Yumthang Valley, Sikkim
Sikkim, the tiny mountain state tucked away in the Himalayas, is still one of those places where commercialisation hasn’t managed to find a firm foothold. Especially if you venture towards the more remote areas of the state, you could go weeks without having to jostle for space with other visitors. Closed through the winter months from December to March, the most colorful season to visit Yumthang Valley, also known as the Valley of Flowers, is from March to June, when the entire valley floor is covered in blooms. If you want to get an insight into local culture, traditions and people though, it’s a better idea to go there in February, during the Losar Festival. Locals celebrate the Tibetan New Year in traditional attire, and festivities continue for a week or two. If you’re just looking to relax, there’s also a hot spring in the valley to soak up some therapeutic minerals in. The best part is there aren’t any places to stay in Yumthang Valley, the closest town being Lachung, where you will find accommodation. This is definitely one of the more relaxed trips you will have in the lap of nature.
The past few months of staying indoors under lockdown have got to have gotten to even the most dedicated of homebodies. By now, most of us are itching to get outside and explore beyond our four walls. We must adapt our lives and lifestyles to the new normal. While governments across the world figure out best practices and ease up on restrictions, we can find hope in the fact that there’s plenty to explore still, away from urban hubs and crowds, and more in the soothing lap of nature in India.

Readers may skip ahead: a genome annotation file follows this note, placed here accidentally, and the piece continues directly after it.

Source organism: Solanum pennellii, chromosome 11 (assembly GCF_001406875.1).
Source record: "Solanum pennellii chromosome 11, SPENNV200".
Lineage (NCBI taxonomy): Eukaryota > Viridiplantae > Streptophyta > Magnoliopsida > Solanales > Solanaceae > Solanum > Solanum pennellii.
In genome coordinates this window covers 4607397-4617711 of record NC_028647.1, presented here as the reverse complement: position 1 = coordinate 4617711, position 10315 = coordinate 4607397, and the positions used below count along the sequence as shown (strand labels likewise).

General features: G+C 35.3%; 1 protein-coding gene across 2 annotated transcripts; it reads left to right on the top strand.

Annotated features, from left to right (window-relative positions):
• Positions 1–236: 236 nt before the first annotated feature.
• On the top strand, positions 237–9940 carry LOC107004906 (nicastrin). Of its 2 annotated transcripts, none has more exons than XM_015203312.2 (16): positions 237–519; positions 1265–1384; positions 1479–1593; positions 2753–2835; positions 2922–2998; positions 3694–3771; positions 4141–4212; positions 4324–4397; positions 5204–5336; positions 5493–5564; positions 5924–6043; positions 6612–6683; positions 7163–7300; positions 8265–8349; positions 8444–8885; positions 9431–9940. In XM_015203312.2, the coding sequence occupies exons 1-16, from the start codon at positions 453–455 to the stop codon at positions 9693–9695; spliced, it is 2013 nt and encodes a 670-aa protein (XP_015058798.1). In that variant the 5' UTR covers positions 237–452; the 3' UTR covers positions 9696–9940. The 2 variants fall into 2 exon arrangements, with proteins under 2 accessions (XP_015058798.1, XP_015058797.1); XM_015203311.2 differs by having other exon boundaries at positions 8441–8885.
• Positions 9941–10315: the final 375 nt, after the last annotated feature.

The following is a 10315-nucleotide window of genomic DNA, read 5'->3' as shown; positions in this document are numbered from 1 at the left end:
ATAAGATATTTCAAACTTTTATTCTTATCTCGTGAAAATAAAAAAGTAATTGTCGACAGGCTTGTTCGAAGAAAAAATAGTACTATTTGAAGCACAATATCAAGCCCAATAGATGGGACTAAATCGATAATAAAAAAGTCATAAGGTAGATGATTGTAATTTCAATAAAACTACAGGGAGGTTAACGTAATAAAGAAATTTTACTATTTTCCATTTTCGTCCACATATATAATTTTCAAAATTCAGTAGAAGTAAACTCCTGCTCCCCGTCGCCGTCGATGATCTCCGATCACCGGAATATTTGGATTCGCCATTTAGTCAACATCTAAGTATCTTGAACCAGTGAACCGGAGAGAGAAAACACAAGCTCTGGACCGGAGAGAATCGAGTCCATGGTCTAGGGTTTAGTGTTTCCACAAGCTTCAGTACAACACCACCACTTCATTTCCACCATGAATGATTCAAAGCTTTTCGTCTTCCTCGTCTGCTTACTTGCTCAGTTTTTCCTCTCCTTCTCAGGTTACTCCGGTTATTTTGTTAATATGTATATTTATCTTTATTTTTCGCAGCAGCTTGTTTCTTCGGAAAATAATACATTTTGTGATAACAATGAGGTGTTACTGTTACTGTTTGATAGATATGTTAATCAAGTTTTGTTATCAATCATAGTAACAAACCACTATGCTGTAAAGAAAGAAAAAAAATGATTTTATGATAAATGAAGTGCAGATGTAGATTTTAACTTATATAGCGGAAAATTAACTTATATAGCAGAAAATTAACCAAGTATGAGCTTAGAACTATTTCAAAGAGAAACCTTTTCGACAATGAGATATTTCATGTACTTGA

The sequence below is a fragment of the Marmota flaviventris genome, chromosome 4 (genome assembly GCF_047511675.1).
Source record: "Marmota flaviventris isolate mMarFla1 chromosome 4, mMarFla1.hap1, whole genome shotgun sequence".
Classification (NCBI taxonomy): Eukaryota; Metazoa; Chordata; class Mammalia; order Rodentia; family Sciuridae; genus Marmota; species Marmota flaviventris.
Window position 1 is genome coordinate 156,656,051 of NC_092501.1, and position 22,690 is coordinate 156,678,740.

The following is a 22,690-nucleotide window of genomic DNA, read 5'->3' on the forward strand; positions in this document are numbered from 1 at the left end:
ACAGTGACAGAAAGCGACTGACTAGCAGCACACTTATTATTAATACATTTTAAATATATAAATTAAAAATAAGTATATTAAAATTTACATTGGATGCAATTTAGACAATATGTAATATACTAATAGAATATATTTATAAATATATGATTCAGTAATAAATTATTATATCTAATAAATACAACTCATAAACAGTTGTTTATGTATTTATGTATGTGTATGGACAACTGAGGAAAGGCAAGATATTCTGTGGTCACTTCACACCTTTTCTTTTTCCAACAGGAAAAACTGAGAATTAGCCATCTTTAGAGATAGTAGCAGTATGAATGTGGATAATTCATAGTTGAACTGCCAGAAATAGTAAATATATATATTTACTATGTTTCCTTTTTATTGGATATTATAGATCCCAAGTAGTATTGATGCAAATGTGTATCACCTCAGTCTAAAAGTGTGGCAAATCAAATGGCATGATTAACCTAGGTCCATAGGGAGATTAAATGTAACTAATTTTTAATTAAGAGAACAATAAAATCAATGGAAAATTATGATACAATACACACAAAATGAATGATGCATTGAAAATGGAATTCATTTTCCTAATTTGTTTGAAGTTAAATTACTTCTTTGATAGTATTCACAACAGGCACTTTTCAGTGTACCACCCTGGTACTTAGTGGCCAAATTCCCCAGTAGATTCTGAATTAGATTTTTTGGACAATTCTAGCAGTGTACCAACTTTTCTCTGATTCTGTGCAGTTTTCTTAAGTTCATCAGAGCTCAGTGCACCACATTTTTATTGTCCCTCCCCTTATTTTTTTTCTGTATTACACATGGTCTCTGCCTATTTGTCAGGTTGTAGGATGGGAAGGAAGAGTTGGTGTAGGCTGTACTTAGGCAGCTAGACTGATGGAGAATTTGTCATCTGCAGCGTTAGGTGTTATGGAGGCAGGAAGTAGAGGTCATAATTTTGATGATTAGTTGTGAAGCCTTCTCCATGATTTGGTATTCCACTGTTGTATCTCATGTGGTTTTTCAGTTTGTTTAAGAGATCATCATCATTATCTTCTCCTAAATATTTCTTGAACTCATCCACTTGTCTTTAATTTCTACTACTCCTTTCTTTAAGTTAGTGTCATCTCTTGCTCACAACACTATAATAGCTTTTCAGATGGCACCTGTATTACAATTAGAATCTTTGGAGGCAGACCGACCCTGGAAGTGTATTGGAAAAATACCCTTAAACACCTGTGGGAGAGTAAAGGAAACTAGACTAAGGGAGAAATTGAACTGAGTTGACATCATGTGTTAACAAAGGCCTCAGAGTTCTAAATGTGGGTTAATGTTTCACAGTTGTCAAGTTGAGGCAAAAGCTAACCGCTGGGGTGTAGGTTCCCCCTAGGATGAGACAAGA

Across the length and breadth of our country, there are many places to get out amid nature and reconnect with the planet and the other species that inhabit it. Traveling locally has many advantages. Not only does it minimise risks by eliminating international air travel but also makes your holiday much more carbon-conscious. Not to mention the benefits to the local economies. The best part? Out in the great outdoors, there’s plenty of space for everyone, with safe distance in place. Take a look at our list of destinations that will transport you far from the madding crowd and into adventures with a natural bent.
It might be famous for its lakes, palaces, and herds of tourists, but Udaipur takes on a very different face if you choose to explore beyond the well-oiled and conventional tourism machinery. Ditch the tour van and hire a bicycle instead. Leave behind the photogenic monuments and head out into the countryside. Lovely hills, picturesque lakes, panoramic landscapes, and friendly locals will make it a memorable experience. While a trip by yourself is fairly doable given how welcoming the people in these parts are, taking a local guide along will only make your experience all the more authentic and give you an unparalleled insight into regional customs, traditions, culture and lives.
Indrahar Pass, Himachal Pradesh
You can read up to 3 premium stories before you subscribe to Magzter GOLD
Log in, if you are already a subscriber
Get unlimited access to thousands of curated premium stories, newspapers and 5,000+ magazines
READ THE ENTIRE ISSUE